Today is International Women’s Day. And this day matters. Contrary to what some may say about gender inequalities no longer existing, they do.
Last week, CBC’s DocZone aired a great documentary called, The F Word: Who Wants to Be a Feminist?. The documentary was created to mark the 100th anniversary of International Women’s Day.
The F Word discusses how feminism seems to be something more and more women don’t want to identify with – and features interviews with everyday women as well as notable feminists who discuss how feminism has evolved and been stonewalled in the last 100 years since the first International Women’s Day.
Here are some stats cited in The F Word that demonstrate why this day is so important:
According to the UN, women make up 53% of the world’s population, but they own only 1% of the world’s wealth. Women hold up half the sky, but in Canada they are only holding 11% of the seats on corporate boards and 21% of the seats in Parliament. In the workplace, women hold half the jobs, but are taking home 20% less pay then men. So what happened? Wasn’t Feminism supposed to fix this?
One other statistic I feel is important to mention:
If stay-at-home moms got paid market value wages they would earn $117,867 a year. Wow.
Today, Emma Wolley at Shameless also cited several examples of why International Women’s Day matters; why fighting for women’s rights is as important as ever. Her post was written in response to Margaret Wente’s column in the Globe and Mail where Wente argues “the war on women’s rights is over”.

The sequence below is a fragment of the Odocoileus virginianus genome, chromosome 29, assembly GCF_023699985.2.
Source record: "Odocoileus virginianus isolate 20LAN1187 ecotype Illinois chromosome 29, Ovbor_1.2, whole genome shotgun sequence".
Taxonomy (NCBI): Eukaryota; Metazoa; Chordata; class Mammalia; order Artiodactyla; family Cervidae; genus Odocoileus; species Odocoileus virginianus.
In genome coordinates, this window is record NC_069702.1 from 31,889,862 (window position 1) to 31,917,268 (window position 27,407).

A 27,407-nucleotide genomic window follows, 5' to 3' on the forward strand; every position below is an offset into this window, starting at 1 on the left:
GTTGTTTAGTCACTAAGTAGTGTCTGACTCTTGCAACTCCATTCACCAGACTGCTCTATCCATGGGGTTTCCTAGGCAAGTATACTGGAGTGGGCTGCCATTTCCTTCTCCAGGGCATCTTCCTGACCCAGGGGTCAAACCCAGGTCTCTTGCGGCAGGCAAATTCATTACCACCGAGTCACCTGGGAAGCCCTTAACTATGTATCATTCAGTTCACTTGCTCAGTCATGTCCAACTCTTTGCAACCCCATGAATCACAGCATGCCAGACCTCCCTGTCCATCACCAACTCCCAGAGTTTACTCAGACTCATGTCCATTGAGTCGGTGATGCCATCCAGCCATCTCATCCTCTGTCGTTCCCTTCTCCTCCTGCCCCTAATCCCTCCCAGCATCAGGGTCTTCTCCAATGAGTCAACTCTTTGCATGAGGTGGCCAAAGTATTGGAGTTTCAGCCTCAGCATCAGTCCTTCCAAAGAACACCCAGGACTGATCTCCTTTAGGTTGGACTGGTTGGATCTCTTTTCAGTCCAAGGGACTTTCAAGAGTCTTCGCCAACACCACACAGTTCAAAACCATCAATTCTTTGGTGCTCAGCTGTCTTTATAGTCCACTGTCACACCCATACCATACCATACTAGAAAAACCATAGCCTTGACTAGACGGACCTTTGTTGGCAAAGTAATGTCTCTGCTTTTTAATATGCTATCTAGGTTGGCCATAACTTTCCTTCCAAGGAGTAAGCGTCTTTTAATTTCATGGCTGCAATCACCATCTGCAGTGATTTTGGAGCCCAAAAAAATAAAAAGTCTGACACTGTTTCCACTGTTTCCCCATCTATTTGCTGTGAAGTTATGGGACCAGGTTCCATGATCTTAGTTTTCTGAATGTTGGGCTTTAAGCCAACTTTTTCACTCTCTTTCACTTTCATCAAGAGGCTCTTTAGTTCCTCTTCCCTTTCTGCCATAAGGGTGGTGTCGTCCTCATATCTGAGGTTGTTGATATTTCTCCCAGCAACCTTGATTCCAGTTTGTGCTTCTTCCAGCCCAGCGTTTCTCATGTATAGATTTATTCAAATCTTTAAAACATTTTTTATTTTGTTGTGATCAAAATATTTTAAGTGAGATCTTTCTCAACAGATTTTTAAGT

Hrm…over, you say? I’m not so sure.
As Woolley rightly states,
In urban Canada, it’s easy to look around and agree with [Wente]. Women are working in high-paying professions (I’d like to see where she got the stat that we make as much money as men, though), we can vote, our voices can be heard. At least, if we’re white, cisgendered, middle to upper class, and heterosexual. Oh, and if we manage to not get sexually harassed or raped.
The point is…International Women’s Day exists to help raise awareness about women’s issues at a global level. It’s not just about what is or isn’t happening in the western world.
The “free, educated, and affluent women” of the developed world that Wente writes about aren’t the only women in the world. And certainly, if we in the western world feel we’ve “achieved it all”, that doesn’t make it okay to dismiss the needs of women struggling elsewhere.
Which is why there are over 264 events in Canada planned around this day. And while I’m missing all of them, I did get to do one very important thing – spend quality one-on-one time with my daughter.
I think that is a wonderful way to celebrate this day.